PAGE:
1Password Vs. KeePass— Which Password Manager Is The Pick?

KeePass is a less conventional password manager that operates very differently than a password manager like 1Password. It’s open source, meaning that its code is available for anyone to test and modify. So how do 1Password and KeePass stack up? Check out our comparison to find out.

Key Similarities

  • Both have password generators that allow you to create strong, unique, customizable passwords
  • Both use a master password to protect your data
  • Both use one-sided encryption
  • Neither offer two-factor authentication

Key Differences

  • KeePass is free, while 1Password requires a monthly subscription after the free trial
  • KeePass is an open source application, meaning that its source code is available to be modified and tested by the user
  • 1Password offers versions of the application designed specifically for families and businesses
  • KeePass allows you to create a key file, an added file that will be needed to unlock your database in addition to the master password
  • 1Password has a travel mode feature that hides your data while traveling
  • 1Password gives you a secret key when you create your master password, which is needed to access 1Password on another device

See Our Best Password Manager Picks Here

Categories

Interface

Winner: 1Password

Originally developed for Windows, KeePass has an old-school interface, while the 1Password interface is much sleeker and more modern looking. The icons in KeePass look a little outdated, and they don’t offer any sort of tutorial when you first download the application, so navigating can be a little difficult in the beginning. Once you figure it out it’s pretty basic, but 1Password is undoubtedly more intuitive. Adding entries is very straightforward, and it allows you to create different vaults to compartmentalize all of your passwords.

Security

Winner: 1Password

1Password and KeePass both lack some common security features. Neither offers a security test features that identifies any weak, old, reused, or compromised passwords, and neither offers two-factor authentication. KeePass advocates would argue that KeePass is more secure than other password managers because it’s an open-source application. This means that anyone can test and modify the source code, so it’s constantly being improved.

1Password, on the other hand, claims that using a secret key is more secure than two-factor authentication because it is encrypted locally and also has 128 bits of entropy, making it nearly impossible to guess. So essentially, the master password protects the data on your device, and the secret key protects data off your devices because it cannot be decrypted. Ultimately, this method of security is probably more reliable, making 1Password the winner of this category.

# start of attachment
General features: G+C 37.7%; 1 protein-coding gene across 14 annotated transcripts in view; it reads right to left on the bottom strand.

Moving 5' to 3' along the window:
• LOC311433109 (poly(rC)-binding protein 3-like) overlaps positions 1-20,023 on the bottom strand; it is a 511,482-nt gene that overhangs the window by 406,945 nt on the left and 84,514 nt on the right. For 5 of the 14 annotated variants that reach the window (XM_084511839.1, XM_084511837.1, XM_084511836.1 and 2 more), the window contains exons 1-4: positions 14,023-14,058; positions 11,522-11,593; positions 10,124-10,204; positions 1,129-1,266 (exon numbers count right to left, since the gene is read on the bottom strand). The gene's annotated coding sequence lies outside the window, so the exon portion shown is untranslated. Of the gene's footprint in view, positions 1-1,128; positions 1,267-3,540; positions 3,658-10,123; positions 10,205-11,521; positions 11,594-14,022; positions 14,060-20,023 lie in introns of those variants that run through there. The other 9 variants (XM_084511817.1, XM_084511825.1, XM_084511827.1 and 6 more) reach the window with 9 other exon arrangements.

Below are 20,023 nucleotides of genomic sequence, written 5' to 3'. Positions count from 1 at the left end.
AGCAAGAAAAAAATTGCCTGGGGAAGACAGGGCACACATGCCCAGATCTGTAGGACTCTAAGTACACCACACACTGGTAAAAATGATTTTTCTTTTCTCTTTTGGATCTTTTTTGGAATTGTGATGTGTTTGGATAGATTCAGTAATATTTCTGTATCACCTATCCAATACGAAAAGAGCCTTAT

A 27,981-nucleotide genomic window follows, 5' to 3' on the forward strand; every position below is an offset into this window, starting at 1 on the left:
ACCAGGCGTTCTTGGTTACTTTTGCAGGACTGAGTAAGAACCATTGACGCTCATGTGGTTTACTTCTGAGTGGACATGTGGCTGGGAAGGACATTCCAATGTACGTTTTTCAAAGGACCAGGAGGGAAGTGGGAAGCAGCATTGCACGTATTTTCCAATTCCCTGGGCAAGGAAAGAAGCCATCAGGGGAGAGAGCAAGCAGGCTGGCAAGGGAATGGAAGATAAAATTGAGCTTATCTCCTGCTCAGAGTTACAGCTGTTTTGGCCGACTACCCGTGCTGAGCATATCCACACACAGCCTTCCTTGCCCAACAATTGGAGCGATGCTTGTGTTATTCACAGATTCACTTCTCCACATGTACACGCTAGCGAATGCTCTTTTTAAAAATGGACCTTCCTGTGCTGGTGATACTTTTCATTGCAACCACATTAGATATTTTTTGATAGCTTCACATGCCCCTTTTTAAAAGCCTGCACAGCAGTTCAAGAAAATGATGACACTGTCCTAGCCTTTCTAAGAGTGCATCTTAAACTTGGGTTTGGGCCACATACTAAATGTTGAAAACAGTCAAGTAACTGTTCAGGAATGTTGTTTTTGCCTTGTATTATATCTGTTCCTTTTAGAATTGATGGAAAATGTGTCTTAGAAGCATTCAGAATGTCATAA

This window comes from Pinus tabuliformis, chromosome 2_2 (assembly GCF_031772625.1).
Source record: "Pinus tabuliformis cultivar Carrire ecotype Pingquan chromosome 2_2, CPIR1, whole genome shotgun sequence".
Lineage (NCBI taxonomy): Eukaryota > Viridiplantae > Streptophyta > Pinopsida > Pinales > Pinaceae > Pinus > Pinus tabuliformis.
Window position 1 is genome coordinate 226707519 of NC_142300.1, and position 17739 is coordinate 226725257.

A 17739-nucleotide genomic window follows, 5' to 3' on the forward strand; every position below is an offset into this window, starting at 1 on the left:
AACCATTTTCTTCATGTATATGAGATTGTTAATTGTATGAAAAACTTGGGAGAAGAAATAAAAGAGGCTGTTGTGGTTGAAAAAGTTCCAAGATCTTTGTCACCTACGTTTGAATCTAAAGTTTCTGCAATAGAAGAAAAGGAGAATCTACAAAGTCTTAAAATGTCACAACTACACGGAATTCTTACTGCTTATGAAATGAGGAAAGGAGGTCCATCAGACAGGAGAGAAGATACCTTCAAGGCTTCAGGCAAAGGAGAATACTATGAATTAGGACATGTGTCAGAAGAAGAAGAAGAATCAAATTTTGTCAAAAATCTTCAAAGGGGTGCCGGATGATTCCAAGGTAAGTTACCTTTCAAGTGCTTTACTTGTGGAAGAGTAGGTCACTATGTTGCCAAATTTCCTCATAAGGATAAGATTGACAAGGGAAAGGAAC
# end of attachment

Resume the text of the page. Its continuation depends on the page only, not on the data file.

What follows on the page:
For Families

Winner: 1Password

KeePass does not offer a family-specific version of its software. 1Password offers 1Password Families, which allows family members to have their own individual accounts with their own personal vaults while maintaining access to one family vault. The “family organizer” has control over which members have access to what information.

For Businesses

Winner: 1Password

KeePass does not have a business-specific version of their software. 1Password offers 1Password Teams, which allows multiple employees to have shared access to the company’s password vault. Only designated administrators are able to manage who can view, edit, and create information.

Pricing

Winner: KeePass

KeePass is free to use, while 1Password costs $3/month billed annually after a 30 day free trial.

Mobile App

Winner: 1Password

The KeePass mobile app is actually much more modern-looking than its desktop counterpart, and definitely more intuitive. But you have to manually enter all of your passwords, as they won’t sync across devices unless you use an outside service (like Dropbox or Google Drive). 1Password is victorious in this category because your information is automatically synced when you download the app.

Who 1Password Might Be Better For:

  • Users who want a password manager specifically for businesses or family use